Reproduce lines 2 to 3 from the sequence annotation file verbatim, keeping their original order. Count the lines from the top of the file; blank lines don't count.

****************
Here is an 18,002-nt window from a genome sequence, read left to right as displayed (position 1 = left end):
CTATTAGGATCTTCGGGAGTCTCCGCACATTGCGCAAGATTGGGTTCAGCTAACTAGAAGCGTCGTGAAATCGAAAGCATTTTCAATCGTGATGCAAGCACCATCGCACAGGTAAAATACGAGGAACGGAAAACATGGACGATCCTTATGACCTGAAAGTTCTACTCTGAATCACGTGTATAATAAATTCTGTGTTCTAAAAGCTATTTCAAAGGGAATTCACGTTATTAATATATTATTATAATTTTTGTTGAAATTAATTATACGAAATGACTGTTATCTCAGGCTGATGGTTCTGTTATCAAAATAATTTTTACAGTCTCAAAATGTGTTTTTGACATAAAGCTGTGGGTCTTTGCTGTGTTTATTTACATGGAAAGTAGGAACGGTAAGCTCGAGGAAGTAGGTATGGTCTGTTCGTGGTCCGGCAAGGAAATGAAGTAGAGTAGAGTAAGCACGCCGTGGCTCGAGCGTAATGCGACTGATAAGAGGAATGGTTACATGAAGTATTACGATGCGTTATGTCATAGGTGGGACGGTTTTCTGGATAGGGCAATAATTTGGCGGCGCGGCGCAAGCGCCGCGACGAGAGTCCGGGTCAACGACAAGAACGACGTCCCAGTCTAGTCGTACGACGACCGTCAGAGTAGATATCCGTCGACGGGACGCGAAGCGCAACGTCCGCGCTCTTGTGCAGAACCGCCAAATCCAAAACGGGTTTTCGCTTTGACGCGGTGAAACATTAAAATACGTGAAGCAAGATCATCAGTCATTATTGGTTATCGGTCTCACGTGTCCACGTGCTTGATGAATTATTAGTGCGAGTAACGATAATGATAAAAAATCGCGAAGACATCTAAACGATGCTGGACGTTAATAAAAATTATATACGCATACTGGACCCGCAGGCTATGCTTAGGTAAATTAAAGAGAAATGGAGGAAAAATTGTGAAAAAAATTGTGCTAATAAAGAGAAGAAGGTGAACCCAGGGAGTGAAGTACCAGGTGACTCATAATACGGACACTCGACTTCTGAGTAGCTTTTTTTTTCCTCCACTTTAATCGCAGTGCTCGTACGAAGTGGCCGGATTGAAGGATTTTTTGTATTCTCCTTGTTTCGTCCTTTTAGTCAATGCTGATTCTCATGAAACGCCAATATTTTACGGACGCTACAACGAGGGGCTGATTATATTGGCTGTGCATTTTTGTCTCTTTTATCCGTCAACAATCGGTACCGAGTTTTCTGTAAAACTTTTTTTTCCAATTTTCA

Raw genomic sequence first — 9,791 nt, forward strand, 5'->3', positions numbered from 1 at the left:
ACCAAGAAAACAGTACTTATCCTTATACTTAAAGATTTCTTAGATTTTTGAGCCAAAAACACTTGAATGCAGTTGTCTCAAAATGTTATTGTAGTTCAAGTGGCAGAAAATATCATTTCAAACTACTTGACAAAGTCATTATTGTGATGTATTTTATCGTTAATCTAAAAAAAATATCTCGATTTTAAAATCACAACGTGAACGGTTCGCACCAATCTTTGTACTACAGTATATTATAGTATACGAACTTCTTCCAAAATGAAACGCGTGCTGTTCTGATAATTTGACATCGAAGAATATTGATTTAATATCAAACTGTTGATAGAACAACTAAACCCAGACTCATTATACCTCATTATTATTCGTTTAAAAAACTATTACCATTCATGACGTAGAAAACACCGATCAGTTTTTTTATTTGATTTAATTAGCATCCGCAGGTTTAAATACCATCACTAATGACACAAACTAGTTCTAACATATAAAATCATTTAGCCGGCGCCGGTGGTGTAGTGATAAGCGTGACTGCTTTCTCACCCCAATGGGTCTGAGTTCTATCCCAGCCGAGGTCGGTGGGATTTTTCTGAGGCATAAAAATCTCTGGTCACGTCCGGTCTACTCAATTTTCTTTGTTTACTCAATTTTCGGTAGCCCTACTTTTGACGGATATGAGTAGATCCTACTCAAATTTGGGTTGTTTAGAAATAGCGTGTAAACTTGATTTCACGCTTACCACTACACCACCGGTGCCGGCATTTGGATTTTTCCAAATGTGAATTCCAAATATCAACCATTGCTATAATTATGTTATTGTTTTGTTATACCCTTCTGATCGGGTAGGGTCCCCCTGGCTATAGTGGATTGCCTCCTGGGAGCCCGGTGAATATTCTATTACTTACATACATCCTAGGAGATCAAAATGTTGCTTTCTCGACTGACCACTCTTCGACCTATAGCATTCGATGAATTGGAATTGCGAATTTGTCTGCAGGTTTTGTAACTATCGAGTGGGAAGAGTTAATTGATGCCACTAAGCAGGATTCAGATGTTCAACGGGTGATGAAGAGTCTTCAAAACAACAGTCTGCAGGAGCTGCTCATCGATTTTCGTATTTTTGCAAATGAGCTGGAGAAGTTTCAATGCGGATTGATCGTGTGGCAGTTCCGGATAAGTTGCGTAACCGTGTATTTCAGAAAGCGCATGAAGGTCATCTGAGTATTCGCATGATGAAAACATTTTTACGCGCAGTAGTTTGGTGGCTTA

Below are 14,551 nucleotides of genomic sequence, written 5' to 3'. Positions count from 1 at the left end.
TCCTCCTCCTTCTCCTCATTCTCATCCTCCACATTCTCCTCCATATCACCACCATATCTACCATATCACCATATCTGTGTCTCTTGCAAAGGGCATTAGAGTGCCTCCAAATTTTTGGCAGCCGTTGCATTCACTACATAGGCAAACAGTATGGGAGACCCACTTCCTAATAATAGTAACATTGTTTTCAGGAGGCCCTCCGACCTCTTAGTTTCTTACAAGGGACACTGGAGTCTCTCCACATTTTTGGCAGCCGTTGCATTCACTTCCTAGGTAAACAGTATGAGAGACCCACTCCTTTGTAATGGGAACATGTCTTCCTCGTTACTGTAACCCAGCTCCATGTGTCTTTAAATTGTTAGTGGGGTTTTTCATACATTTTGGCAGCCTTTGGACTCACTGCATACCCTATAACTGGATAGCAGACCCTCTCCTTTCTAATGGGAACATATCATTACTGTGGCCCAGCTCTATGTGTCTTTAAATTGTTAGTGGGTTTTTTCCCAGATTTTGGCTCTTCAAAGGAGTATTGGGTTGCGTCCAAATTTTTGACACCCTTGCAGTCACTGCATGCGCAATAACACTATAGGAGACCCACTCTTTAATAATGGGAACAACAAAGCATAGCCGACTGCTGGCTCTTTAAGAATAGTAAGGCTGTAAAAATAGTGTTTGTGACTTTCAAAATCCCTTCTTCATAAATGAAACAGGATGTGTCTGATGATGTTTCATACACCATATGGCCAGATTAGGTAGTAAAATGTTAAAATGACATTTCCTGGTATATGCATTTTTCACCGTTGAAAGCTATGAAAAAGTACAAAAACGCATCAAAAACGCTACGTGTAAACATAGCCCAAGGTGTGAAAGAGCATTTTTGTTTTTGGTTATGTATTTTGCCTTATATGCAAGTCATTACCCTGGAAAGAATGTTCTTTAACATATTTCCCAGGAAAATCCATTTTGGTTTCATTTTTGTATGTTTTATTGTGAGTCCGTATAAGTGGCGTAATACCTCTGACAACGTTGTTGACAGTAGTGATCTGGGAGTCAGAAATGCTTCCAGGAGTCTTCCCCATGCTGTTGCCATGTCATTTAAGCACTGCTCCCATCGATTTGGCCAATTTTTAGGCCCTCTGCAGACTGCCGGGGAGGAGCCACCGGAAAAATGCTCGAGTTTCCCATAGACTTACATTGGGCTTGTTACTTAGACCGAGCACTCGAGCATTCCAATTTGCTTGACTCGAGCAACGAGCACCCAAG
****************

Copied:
CTATTAGGATCTTCGGGAGTCTCCGCACATTGCGCAAGATTGGGTTCAGCTAACTAGAAGCGTCGTGAAATCGAAAGCATTTTCAATCGTGATGCAAGCACCATCGCACAGGTAAAATACGAGGAACGGAAAACATGGACGATCCTTATGACCTGAAAGTTCTACTCTGAATCACGTGTATAATAAATTCTGTGTTCTAAAAGCTATTTCAAAGGGAATTCACGTTATTAATATATTATTATAATTTTTGTTGAAATTAATTATACGAAATGACTGTTATCTCAGGCTGATGGTTCTGTTATCAAAATAATTTTTACAGTCTCAAAATGTGTTTTTGACATAAAGCTGTGGGTCTTTGCTGTGTTTATTTACATGGAAAGTAGGAACGGTAAGCTCGAGGAAGTAGGTATGGTCTGTTCGTGGTCCGGCAAGGAAATGAAGTAGAGTAGAGTAAGCACGCCGTGGCTCGAGCGTAATGCGACTGATAAGAGGAATGGTTACATGAAGTATTACGATGCGTTATGTCATAGGTGGGACGGTTTTCTGGATAGGGCAATAATTTGGCGGCGCGGCGCAAGCGCCGCGACGAGAGTCCGGGTCAACGACAAGAACGACGTCCCAGTCTAGTCGTACGACGACCGTCAGAGTAGATATCCGTCGACGGGACGCGAAGCGCAACGTCCGCGCTCTTGTGCAGAACCGCCAAATCCAAAACGGGTTTTCGCTTTGACGCGGTGAAACATTAAAATACGTGAAGCAAGATCATCAGTCATTATTGGTTATCGGTCTCACGTGTCCACGTGCTTGATGAATTATTAGTGCGAGTAACGATAATGATAAAAAATCGCGAAGACATCTAAACGATGCTGGACGTTAATAAAAATTATATACGCATACTGGACCCGCAGGCTATGCTTAGGTAAATTAAAGAGAAATGGAGGAAAAATTGTGAAAAAAATTGTGCTAATAAAGAGAAGAAGGTGAACCCAGGGAGTGAAGTACCAGGTGACTCATAATACGGACACTCGACTTCTGAGTAGCTTTTTTTTTCCTCCACTTTAATCGCAGTGCTCGTACGAAGTGGCCGGATTGAAGGATTTTTTGTATTCTCCTTGTTTCGTCCTTTTAGTCAATGCTGATTCTCATGAAACGCCAATATTTTACGGACGCTACAACGAGGGGCTGATTATATTGGCTGTGCATTTTTGTCTCTTTTATCCGTCAACAATCGGTACCGAGTTTTCTGTAAAACTTTTTTTTCCAATTTTCA

Raw genomic sequence first — 9,791 nt, forward strand, 5'->3', positions numbered from 1 at the left: